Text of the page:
Signs & Symptoms of Endometriosis
March 18, 2018
Many women suffer in silence month in and month out for what they think are just painful periods. But in some cases those painful periods are actually a medical condition called en- dometriosis. It can be debilitating and is often undiagnosed or misdiagnosed.
Endometriosis is a condition where tissues that normally line the uterus grow in other areas of the body, including the ovaries, fallopian tubes, cervix, bladder, intestines or colon. It is estimated that one in every 10 women in the world during reproductive years, or roughly 176 million, suffer from endometriosis, which affects them regardless of their ethnic or social background.1,2
It’s important to understand the possible signs and symptoms of endometriosis so that you can start a conversation with your healthcare provider. If you have endometriosis you may experience one or more of the following symptoms:3-6
- Pain before, during and after menstruation
- Pain during ovulation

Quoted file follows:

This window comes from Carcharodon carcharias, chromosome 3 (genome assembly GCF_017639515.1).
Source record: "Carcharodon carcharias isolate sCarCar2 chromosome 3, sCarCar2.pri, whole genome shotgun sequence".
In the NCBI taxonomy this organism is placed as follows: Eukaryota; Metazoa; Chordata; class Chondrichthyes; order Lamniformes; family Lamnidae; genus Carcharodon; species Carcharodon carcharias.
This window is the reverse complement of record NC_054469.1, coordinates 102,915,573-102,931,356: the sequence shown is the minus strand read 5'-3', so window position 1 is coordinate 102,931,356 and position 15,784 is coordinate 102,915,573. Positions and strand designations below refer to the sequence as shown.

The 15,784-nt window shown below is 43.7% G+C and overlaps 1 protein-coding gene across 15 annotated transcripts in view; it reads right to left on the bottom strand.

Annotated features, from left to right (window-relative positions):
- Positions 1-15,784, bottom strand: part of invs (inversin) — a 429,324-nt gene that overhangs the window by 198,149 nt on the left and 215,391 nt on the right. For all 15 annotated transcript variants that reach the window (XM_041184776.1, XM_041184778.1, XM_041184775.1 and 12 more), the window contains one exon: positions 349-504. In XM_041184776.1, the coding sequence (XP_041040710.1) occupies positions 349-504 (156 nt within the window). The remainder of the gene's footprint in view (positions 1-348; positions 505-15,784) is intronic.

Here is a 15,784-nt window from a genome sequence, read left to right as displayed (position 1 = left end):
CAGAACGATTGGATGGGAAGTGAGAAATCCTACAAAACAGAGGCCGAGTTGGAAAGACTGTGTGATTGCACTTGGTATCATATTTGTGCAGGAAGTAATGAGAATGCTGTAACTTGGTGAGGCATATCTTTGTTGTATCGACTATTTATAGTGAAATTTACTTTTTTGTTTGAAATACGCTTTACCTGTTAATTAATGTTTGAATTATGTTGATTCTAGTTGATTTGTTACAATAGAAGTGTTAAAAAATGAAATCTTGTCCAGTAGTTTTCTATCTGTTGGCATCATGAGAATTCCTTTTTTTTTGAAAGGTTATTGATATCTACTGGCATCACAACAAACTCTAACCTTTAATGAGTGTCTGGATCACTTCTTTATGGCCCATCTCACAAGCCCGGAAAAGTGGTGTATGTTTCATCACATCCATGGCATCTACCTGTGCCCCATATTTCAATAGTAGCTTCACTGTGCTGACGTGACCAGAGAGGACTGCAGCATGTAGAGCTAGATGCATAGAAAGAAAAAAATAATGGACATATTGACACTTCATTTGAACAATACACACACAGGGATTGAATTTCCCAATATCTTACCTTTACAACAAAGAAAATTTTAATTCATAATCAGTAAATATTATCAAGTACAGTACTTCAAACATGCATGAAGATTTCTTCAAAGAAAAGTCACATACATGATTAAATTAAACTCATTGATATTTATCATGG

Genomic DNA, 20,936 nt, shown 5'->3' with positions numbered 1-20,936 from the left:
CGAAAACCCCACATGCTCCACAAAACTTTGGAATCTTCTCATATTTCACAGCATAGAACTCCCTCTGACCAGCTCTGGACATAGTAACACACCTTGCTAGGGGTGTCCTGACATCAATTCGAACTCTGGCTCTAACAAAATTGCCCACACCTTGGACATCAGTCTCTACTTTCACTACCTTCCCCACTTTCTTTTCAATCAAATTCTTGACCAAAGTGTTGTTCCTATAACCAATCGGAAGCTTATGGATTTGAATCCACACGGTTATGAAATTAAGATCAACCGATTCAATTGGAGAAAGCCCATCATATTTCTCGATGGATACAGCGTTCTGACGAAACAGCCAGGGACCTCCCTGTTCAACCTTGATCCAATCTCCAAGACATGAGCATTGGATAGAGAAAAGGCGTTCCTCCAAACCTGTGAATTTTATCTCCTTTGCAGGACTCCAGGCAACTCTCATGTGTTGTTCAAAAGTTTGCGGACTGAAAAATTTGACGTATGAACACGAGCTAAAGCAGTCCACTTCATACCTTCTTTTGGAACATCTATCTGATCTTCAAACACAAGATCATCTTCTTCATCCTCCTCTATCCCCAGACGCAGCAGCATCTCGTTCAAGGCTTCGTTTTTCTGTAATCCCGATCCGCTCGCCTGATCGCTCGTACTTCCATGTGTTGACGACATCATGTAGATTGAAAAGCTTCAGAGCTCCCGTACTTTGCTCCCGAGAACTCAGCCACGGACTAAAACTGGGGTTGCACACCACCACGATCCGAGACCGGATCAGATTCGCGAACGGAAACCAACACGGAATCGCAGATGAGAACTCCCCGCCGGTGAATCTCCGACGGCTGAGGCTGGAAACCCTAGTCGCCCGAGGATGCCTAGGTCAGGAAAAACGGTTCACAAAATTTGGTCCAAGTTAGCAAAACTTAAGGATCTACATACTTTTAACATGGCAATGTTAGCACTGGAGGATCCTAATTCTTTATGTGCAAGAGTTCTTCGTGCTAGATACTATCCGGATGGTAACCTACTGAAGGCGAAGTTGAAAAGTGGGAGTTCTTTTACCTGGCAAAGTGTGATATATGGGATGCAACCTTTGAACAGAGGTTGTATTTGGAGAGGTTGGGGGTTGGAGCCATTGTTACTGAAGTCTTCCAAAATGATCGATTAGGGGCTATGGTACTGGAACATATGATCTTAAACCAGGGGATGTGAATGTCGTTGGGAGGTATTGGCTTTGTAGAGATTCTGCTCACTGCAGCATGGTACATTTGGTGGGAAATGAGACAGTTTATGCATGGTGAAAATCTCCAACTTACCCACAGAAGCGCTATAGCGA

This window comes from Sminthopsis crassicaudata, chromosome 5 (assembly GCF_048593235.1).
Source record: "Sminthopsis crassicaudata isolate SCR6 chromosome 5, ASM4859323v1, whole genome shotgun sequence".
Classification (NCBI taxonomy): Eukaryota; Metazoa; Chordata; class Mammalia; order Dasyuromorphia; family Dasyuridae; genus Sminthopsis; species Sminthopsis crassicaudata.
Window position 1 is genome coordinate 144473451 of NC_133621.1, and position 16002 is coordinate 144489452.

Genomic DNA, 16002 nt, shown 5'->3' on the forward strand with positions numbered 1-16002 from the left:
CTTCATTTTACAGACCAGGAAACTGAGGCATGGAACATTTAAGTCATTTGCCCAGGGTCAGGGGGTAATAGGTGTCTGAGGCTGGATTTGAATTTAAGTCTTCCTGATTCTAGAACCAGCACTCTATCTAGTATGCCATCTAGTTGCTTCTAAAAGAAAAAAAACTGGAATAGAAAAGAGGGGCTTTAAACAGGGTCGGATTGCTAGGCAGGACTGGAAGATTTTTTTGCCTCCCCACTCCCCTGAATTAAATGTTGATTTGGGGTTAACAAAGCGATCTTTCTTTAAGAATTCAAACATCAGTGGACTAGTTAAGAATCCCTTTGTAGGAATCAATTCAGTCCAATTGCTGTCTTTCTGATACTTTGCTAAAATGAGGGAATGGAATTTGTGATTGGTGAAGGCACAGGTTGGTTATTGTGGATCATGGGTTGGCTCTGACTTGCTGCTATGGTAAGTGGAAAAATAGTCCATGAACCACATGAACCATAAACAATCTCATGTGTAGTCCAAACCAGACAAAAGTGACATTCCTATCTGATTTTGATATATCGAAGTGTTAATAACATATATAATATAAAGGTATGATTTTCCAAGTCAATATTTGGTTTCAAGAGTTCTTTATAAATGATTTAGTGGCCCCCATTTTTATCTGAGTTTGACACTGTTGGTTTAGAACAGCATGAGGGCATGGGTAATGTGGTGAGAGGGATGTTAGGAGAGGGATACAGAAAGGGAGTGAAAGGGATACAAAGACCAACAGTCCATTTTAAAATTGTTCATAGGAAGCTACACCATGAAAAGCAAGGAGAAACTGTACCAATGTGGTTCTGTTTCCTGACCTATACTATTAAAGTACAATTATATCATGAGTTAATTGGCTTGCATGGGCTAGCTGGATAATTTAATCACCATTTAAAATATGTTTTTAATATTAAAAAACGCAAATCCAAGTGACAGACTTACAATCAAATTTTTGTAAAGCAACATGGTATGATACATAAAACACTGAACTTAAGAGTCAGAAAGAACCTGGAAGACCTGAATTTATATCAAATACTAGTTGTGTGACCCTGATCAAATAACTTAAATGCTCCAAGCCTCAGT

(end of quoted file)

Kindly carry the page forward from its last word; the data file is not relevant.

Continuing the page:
- Pain in the bowel during menstruation
- Pain when passing urine
- Deep pain during or after sex
- Pain in the lower back
- Diarrhea or constipation during or around menstruation
- Abdominal bloating during or around menstruation
- Feeling faint, sick or nauseous during or around menstruation
- Heavy or irregular menstrual bleeding
- Difficulty in day-to-day activities due to pain or exhaustion
Talk to Your Healthcare Provider
These same symptoms can be indicators of other conditions, so it’s advised to be open with your healthcare provider about the symptoms you may be experiencing. Because many of the symptoms associated with endometriosis may be experienced periodically or as part of oth- er common gastrointestinal issues, women often are not diagnosed with the condition until they have difficulty becoming pregnant.
It is estimated that endometriosis affects about 50 percent of women with infertility.7 Your healthcare provider can determine if your symptoms are related to endometriosis and help you navigate the pregnancy-planning process.
If you are trying to conceive, it is still important to take a daily prenatal vitamin, even before you become pregnant. The Prenate® Vitamin Family offers a line of prenatal vitamins with folic acid. Each contains 1 mg folate as a blend of bioavailable L-methylfolate and traditional folic acid. This nutrient is critical in early pregnancy to a baby’s long-term and healthy development. Talk to your doctor to see which Prenate® vitamin is right for you.